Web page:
But a small herd of lawyers and political types have their eyes on San Antonio, where three federal judges are expected to rule — sometime this summer — on the legality of the maps used to elect people to the Texas House and to the state’s delegation to Congress. It’s a never-ending story of political turbulence. The Legislature is required to remake the maps every 10 years when the U.S. census comes out. And litigation reliably spans each decade, tweaking and tinkering with the maps and making it difficult for voters and officeholders to settle into strong relationships.
All of the maps were originally drawn by a Republican state Legislature that was frankly trying to hold its electoral advantage for another decade. Various groups sued, saying the resulting maps illegally cheat minority voters out of a chance to elect the representatives of their choice.
The Texas Senate maps are all locked up, legally speaking. Everybody concerned — most importantly, the three federal judges overseeing this litigation — has signed off on those maps.
The judges could change Texas House maps in a way that leaves things more or less as they are — 98 Republicans and 52 Democrats — or in a way that adds up to a half-dozen seats to the Democratic numbers. That’s not enough to throw the House to the minority party, but it would give the Democrats a little leverage on issues that require supermajorities or when the Republicans are splintered into factions.
New maps for the congressional delegation could make a difference nationally if not in the state. The 23rd Congressional District, now represented by Republican Will Hurd of San Antonio, has gone back and forth between his party and the Democrats for years. Democrats tend to do best there in presidential election years — like the one coming up — and Republicans in the off-years. Hurd will probably face Democrat Pete Gallego of Alpine, who held the seat for two years until Hurd defeated him in 2014.
The state likes the district as it is drawn; lawyers representing minority groups say it was drawn to minimize the clout of Hispanic voters.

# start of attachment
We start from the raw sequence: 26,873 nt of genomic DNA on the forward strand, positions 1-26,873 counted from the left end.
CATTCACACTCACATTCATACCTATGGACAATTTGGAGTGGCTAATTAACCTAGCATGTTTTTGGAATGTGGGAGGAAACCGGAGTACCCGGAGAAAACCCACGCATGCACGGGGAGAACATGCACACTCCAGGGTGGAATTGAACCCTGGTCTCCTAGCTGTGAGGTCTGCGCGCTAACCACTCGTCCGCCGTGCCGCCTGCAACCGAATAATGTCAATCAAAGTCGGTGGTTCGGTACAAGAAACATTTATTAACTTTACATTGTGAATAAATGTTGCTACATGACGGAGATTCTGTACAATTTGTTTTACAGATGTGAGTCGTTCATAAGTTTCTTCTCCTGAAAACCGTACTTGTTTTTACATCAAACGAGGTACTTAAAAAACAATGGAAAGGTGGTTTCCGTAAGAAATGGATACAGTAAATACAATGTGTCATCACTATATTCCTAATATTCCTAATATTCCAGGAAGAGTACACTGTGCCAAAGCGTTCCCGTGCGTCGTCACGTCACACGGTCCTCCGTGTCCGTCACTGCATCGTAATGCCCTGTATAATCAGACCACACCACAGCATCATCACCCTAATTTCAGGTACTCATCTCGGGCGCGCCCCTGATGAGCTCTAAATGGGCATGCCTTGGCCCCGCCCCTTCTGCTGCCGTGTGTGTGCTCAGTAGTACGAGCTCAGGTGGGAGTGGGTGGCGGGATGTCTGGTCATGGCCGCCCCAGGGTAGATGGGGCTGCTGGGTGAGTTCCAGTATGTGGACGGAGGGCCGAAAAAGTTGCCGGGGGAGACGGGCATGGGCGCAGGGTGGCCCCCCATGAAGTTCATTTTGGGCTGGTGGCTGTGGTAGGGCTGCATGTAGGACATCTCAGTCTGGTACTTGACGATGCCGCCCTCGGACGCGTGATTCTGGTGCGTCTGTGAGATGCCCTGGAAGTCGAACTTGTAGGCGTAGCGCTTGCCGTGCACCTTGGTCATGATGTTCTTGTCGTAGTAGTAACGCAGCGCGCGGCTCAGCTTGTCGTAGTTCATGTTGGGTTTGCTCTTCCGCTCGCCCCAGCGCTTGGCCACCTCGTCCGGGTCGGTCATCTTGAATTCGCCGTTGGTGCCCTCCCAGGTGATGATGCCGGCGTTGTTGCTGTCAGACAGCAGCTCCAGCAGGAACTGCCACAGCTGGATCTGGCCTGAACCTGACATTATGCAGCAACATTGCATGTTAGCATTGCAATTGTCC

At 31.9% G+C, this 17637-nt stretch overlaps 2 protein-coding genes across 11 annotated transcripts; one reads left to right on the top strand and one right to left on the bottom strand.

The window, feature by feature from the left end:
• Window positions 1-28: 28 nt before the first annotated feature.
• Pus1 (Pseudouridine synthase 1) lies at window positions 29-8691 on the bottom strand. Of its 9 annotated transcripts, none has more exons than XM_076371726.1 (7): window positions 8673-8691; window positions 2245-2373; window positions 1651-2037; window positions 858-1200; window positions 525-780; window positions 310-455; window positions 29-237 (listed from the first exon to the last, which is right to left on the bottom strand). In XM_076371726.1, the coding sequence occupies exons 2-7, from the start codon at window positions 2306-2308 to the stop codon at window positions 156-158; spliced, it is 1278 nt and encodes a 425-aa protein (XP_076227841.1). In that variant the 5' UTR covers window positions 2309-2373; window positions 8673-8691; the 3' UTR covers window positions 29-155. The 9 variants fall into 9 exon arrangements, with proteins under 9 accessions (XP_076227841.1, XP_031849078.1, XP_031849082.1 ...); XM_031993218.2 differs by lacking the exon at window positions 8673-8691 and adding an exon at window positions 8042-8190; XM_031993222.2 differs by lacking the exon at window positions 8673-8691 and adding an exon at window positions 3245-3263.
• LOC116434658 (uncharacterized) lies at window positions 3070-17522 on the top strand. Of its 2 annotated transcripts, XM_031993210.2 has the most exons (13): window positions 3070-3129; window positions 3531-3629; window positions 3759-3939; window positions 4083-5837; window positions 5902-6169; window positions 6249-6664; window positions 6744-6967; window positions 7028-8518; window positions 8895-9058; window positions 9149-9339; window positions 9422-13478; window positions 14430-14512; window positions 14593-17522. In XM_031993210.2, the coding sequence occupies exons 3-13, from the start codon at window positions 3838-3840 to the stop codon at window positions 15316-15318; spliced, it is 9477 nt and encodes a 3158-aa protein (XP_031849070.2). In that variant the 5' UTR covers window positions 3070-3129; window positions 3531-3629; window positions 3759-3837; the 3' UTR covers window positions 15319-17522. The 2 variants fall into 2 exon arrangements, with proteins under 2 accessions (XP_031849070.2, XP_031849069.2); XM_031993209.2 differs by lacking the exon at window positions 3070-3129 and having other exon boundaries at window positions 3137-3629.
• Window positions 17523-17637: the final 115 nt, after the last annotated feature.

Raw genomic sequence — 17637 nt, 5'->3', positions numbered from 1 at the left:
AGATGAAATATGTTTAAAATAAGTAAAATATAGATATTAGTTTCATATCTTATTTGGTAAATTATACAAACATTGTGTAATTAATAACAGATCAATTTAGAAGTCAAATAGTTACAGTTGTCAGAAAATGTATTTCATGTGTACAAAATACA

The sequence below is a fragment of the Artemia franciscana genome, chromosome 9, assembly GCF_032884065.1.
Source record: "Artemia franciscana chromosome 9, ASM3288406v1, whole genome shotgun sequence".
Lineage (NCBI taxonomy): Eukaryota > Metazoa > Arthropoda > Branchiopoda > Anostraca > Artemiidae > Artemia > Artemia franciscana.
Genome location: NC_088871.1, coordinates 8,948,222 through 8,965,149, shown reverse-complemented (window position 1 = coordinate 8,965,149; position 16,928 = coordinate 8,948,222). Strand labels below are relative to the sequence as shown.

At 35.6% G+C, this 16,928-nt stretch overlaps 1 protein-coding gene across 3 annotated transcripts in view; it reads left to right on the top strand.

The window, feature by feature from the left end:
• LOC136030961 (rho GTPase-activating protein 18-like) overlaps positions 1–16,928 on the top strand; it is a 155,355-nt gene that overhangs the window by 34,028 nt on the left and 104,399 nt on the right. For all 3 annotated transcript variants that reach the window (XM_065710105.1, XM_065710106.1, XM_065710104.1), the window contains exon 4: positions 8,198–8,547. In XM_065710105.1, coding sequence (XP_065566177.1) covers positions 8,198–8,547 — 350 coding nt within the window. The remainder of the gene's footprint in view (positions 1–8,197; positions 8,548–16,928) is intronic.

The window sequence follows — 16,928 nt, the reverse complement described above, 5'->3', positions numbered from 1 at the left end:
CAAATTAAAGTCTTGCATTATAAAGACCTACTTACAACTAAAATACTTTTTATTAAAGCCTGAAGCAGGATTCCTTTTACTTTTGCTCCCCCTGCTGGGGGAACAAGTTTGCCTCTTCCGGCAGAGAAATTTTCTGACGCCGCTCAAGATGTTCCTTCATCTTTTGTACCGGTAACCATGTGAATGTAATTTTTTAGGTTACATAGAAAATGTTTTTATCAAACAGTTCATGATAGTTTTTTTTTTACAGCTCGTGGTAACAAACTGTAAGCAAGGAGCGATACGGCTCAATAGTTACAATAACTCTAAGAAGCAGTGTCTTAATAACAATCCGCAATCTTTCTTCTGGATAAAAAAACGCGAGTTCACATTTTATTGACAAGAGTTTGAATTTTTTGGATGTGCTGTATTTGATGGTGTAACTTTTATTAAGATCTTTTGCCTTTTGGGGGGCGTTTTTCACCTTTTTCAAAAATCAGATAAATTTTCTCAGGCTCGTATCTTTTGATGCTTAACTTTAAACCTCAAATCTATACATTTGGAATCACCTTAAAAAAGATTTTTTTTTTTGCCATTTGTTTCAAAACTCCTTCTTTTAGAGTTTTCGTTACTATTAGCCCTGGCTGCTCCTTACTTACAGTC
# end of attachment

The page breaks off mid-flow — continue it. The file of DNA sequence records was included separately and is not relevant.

Other districts could change, too, like CD-27, now held by Republican Blake Farenthold of Corpus Christi. National Democrats have him on their target list, and former state Rep. Solomon Ortiz Jr. said this year that he is considering a challenge — without regard for whether the maps are redone.
Any changes made in those or any other districts ripple through the map, changing other districts along the way.
The three federal judges in charge of all of this have not indicated what they might do or when they might do it, but they are expected to rule this summer.
The court’s decision on those maps is probably the only redistricting change that could affect the 2016 elections. A recent U.S. Supreme Court ruling on independent redistricting commissions doesn’t affect Texas directly; it would allow the state to create a commission but doesn’t change anything now in operation here. And the court’s consideration of another Texas case — to settle the question of whether noncitizens should be counted as part of the population for redistricting purposes — probably won’t come in time to change the 2016 maps.
But the main Texas case, over maps originally drawn by the Legislature in 2011, definitely could. If the judges want changes, they can draw new maps themselves for the state’s use or order the state to get the job done itself before the filing and voting starts.
It’s hard to find anyone in officialdom who wants the Texas Legislature to come back for a special session.
That’s especially true right now, in the middle of the summer and less than a month after the last details of the regular legislative session were wrapped up.
But there are a few things lingering that could bring lawmakers back, and those maps are on the list.
The ruling has been pending for months. Lawyers watching for it have filed enough briefs to fill a garage, and have received no hints from the three judges who control the case.
Now they wait.